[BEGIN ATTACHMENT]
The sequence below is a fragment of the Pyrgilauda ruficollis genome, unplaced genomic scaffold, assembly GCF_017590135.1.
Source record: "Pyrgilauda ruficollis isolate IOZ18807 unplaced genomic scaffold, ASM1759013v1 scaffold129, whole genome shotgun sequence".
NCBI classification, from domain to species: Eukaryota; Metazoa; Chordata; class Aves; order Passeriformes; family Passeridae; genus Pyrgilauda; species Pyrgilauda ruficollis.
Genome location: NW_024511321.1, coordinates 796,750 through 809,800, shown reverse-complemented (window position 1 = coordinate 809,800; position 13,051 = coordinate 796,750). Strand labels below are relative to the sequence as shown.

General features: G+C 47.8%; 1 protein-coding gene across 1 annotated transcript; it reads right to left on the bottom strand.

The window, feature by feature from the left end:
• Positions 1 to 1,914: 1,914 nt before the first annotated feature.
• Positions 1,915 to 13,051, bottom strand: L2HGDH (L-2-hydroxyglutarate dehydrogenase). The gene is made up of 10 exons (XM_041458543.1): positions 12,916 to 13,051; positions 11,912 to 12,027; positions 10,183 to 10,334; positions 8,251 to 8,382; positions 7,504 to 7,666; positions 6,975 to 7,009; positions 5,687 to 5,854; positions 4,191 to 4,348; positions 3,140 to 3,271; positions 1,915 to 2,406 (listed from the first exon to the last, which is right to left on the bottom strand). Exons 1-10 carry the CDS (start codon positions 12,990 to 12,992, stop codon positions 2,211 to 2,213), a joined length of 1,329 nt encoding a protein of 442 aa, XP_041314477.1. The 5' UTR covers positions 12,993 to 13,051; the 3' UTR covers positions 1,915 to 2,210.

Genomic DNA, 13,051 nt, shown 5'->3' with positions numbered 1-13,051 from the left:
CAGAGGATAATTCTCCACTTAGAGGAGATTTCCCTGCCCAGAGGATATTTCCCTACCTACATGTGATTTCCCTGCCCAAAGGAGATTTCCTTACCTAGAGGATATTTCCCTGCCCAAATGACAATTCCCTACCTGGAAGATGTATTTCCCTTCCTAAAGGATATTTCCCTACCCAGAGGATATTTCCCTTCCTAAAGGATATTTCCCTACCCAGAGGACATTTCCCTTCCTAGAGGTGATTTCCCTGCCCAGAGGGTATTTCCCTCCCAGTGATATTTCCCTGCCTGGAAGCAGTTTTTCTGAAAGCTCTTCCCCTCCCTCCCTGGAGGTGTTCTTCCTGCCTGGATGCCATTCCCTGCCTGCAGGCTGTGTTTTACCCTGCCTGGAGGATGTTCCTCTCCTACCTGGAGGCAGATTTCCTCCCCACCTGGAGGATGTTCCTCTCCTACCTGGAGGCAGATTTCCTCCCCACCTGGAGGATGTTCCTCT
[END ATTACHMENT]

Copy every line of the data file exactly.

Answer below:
The sequence below is a fragment of the Pyrgilauda ruficollis genome, unplaced genomic scaffold, assembly GCF_017590135.1.
Source record: "Pyrgilauda ruficollis isolate IOZ18807 unplaced genomic scaffold, ASM1759013v1 scaffold129, whole genome shotgun sequence".
NCBI classification, from domain to species: Eukaryota; Metazoa; Chordata; class Aves; order Passeriformes; family Passeridae; genus Pyrgilauda; species Pyrgilauda ruficollis.
Genome location: NW_024511321.1, coordinates 796,750 through 809,800, shown reverse-complemented (window position 1 = coordinate 809,800; position 13,051 = coordinate 796,750). Strand labels below are relative to the sequence as shown.

General features: G+C 47.8%; 1 protein-coding gene across 1 annotated transcript; it reads right to left on the bottom strand.

The window, feature by feature from the left end:
• Positions 1 to 1,914: 1,914 nt before the first annotated feature.
• Positions 1,915 to 13,051, bottom strand: L2HGDH (L-2-hydroxyglutarate dehydrogenase). The gene is made up of 10 exons (XM_041458543.1): positions 12,916 to 13,051; positions 11,912 to 12,027; positions 10,183 to 10,334; positions 8,251 to 8,382; positions 7,504 to 7,666; positions 6,975 to 7,009; positions 5,687 to 5,854; positions 4,191 to 4,348; positions 3,140 to 3,271; positions 1,915 to 2,406 (listed from the first exon to the last, which is right to left on the bottom strand). Exons 1-10 carry the CDS (start codon positions 12,990 to 12,992, stop codon positions 2,211 to 2,213), a joined length of 1,329 nt encoding a protein of 442 aa, XP_041314477.1. The 5' UTR covers positions 12,993 to 13,051; the 3' UTR covers positions 1,915 to 2,210.

Genomic DNA, 13,051 nt, shown 5'->3' with positions numbered 1-13,051 from the left:
CAGAGGATAATTCTCCACTTAGAGGAGATTTCCCTGCCCAGAGGATATTTCCCTACCTACATGTGATTTCCCTGCCCAAAGGAGATTTCCTTACCTAGAGGATATTTCCCTGCCCAAATGACAATTCCCTACCTGGAAGATGTATTTCCCTTCCTAAAGGATATTTCCCTACCCAGAGGATATTTCCCTTCCTAAAGGATATTTCCCTACCCAGAGGACATTTCCCTTCCTAGAGGTGATTTCCCTGCCCAGAGGGTATTTCCCTCCCAGTGATATTTCCCTGCCTGGAAGCAGTTTTTCTGAAAGCTCTTCCCCTCCCTCCCTGGAGGTGTTCTTCCTGCCTGGATGCCATTCCCTGCCTGCAGGCTGTGTTTTACCCTGCCTGGAGGATGTTCCTCTCCTACCTGGAGGCAGATTTCCTCCCCACCTGGAGGATGTTCCTCTCCTACCTGGAGGCAGATTTCCTCCCCACCTGGAGGATGTTCCTCT